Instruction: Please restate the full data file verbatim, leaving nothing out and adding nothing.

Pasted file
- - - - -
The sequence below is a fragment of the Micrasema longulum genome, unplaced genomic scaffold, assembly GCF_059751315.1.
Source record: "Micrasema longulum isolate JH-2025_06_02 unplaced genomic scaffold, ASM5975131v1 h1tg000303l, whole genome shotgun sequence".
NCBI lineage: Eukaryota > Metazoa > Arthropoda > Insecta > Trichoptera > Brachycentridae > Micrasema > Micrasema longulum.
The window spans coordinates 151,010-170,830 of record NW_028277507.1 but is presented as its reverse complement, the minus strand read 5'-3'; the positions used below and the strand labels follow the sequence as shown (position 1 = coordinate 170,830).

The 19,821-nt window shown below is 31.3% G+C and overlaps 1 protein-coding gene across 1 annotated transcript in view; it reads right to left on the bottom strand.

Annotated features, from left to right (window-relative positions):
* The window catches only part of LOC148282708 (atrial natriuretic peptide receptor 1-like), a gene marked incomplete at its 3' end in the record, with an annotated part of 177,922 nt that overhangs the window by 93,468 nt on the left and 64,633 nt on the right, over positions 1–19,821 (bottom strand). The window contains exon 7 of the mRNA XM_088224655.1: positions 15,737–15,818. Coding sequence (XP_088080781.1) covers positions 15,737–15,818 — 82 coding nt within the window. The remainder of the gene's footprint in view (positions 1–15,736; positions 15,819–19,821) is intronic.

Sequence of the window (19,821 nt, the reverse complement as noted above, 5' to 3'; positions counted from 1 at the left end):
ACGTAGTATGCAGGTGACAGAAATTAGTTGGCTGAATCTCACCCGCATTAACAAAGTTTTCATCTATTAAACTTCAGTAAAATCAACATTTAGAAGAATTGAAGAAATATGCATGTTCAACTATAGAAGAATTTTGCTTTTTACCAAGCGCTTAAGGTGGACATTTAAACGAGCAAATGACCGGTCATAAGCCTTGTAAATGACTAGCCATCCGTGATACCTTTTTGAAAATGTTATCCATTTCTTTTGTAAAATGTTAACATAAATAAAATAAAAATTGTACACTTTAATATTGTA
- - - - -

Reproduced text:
The sequence below is a fragment of the Micrasema longulum genome, unplaced genomic scaffold, assembly GCF_059751315.1.
Source record: "Micrasema longulum isolate JH-2025_06_02 unplaced genomic scaffold, ASM5975131v1 h1tg000303l, whole genome shotgun sequence".
NCBI lineage: Eukaryota > Metazoa > Arthropoda > Insecta > Trichoptera > Brachycentridae > Micrasema > Micrasema longulum.
The window spans coordinates 151,010-170,830 of record NW_028277507.1 but is presented as its reverse complement, the minus strand read 5'-3'; the positions used below and the strand labels follow the sequence as shown (position 1 = coordinate 170,830).

The 19,821-nt window shown below is 31.3% G+C and overlaps 1 protein-coding gene across 1 annotated transcript in view; it reads right to left on the bottom strand.

Annotated features, from left to right (window-relative positions):
* The window catches only part of LOC148282708 (atrial natriuretic peptide receptor 1-like), a gene marked incomplete at its 3' end in the record, with an annotated part of 177,922 nt that overhangs the window by 93,468 nt on the left and 64,633 nt on the right, over positions 1–19,821 (bottom strand). The window contains exon 7 of the mRNA XM_088224655.1: positions 15,737–15,818. Coding sequence (XP_088080781.1) covers positions 15,737–15,818 — 82 coding nt within the window. The remainder of the gene's footprint in view (positions 1–15,736; positions 15,819–19,821) is intronic.

Sequence of the window (19,821 nt, the reverse complement as noted above, 5' to 3'; positions counted from 1 at the left end):
ACGTAGTATGCAGGTGACAGAAATTAGTTGGCTGAATCTCACCCGCATTAACAAAGTTTTCATCTATTAAACTTCAGTAAAATCAACATTTAGAAGAATTGAAGAAATATGCATGTTCAACTATAGAAGAATTTTGCTTTTTACCAAGCGCTTAAGGTGGACATTTAAACGAGCAAATGACCGGTCATAAGCCTTGTAAATGACTAGCCATCCGTGATACCTTTTTGAAAATGTTATCCATTTCTTTTGTAAAATGTTAACATAAATAAAATAAAAATTGTACACTTTAATATTGTA